Senior civil servants have voted by 4-1 in favour of industrial action over the Government's controversial pension reforms, increasing the prospect of a strike by millions of workers at the end of the month, it has been announced.
The FDA union said that in a 54% turnout of members, 81% were in favour of industrial action and it was likely they will now be called on to strike as part of the TUC's day of action on November 30.
The union, which represents 18,000 senior civil and public servants, including tax inspectors, special advisers, government lawyers, crown prosecutors and diplomats, said the Government needed to reflect why such senior staff felt driven to vote to strike.
Prospect, which represents 30,000 civil servants in more than 120 government departments, said its members had also voted by an "overwhelming majority" of 3-1 in favour of strike action.
Jonathan Baume, general secretary of the FDA, said: "This is a decisive vote for industrial action, but this ballot should not have been necessary. No one has worked harder than the FDA to seek a negotiated settlement, often in the face of Government delay and procrastination."
Mr Baume said improvements to the Government's reform proposals announced earlier this month by Chief Secretary to the Treasury Danny Alexander were welcome, but only "limited progress" was being made because the Treasury had yet to provide clarity about what the proposals mean in detail.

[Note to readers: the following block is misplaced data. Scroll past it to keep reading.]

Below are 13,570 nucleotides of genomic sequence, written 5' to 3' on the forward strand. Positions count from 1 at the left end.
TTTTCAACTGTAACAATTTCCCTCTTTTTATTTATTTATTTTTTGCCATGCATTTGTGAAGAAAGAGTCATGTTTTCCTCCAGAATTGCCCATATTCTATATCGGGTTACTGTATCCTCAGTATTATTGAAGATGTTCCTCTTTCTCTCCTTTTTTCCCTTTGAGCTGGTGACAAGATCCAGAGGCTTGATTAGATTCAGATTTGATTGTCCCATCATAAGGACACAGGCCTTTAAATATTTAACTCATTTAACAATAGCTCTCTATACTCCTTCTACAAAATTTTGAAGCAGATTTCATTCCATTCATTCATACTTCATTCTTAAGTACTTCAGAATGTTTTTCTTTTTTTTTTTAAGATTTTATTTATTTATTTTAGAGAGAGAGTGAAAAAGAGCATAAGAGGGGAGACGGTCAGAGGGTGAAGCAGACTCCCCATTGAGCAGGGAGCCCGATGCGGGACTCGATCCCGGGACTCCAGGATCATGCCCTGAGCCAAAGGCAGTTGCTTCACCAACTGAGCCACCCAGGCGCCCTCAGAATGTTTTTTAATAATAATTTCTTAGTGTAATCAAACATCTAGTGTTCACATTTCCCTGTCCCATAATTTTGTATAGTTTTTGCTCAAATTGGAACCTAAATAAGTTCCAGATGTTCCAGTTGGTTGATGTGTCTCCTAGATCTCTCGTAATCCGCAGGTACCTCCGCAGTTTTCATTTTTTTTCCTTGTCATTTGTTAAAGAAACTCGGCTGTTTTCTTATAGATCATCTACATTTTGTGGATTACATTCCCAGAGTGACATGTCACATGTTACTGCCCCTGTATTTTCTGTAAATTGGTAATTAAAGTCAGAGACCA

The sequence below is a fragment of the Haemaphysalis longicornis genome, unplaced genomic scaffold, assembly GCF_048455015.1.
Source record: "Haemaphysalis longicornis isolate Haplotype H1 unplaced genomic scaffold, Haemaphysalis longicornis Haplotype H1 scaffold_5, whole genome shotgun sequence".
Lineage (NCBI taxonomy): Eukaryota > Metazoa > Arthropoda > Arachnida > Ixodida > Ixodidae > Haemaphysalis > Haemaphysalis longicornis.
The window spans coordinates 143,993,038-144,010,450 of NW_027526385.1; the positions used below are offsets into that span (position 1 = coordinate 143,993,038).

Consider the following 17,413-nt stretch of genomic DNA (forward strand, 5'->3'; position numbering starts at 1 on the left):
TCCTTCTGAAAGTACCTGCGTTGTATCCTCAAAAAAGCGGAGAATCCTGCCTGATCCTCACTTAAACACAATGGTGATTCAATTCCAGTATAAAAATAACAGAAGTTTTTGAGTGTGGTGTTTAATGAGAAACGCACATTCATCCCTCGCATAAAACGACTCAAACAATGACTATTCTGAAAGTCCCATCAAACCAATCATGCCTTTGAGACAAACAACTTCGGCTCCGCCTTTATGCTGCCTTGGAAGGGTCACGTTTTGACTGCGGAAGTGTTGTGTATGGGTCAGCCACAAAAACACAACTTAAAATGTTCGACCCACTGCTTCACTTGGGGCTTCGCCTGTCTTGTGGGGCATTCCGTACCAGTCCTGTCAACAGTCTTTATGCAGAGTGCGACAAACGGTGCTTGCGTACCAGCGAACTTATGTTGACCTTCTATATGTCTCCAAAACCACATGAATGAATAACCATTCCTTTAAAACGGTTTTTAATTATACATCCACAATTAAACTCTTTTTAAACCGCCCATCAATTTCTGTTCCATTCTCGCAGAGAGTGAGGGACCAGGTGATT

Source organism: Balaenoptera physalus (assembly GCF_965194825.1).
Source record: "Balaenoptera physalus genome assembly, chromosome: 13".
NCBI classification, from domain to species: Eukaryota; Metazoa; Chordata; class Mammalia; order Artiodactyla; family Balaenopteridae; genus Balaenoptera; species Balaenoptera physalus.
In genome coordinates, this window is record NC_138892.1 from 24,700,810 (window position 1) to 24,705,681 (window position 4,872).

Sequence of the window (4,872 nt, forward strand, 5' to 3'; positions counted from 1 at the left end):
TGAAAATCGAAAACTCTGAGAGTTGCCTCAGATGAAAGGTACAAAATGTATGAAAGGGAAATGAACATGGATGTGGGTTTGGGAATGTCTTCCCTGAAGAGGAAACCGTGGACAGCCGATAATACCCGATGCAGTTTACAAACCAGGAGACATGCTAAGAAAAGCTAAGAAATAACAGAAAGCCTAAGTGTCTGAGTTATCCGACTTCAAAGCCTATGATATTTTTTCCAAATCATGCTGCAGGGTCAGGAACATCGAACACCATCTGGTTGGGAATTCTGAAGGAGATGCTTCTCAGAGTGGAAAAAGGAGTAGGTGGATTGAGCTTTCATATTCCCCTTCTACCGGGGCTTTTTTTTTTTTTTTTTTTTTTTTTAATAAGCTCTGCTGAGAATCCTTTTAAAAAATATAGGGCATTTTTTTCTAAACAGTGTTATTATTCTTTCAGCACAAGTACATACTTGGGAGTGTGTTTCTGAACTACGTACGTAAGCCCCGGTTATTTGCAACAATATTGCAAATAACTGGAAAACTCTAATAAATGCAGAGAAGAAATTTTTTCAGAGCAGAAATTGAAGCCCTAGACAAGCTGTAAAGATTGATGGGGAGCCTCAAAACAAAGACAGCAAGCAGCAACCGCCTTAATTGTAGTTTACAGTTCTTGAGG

"We are committed to securing pension arrangements that are both fair to our members and that continue to be sustainable. The FDA has only once before held a national strike ballot, and our members regard industrial action as the very last resort. So the Government needs to reflect upon why senior public servants feel driven to vote to strike.
"Many FDA members face a pay cut of up to 6% over the next three years because of the pensions levy. In the context of a pay freeze and high inflation, this is a cut in living standards of up to one fifth. There is also considerable anger that the Government's change - without consultation or negotiation - of the index for uprating pensions from RPI to CPI means a reduction of at least 15% in their real value before any further changes are implemented.
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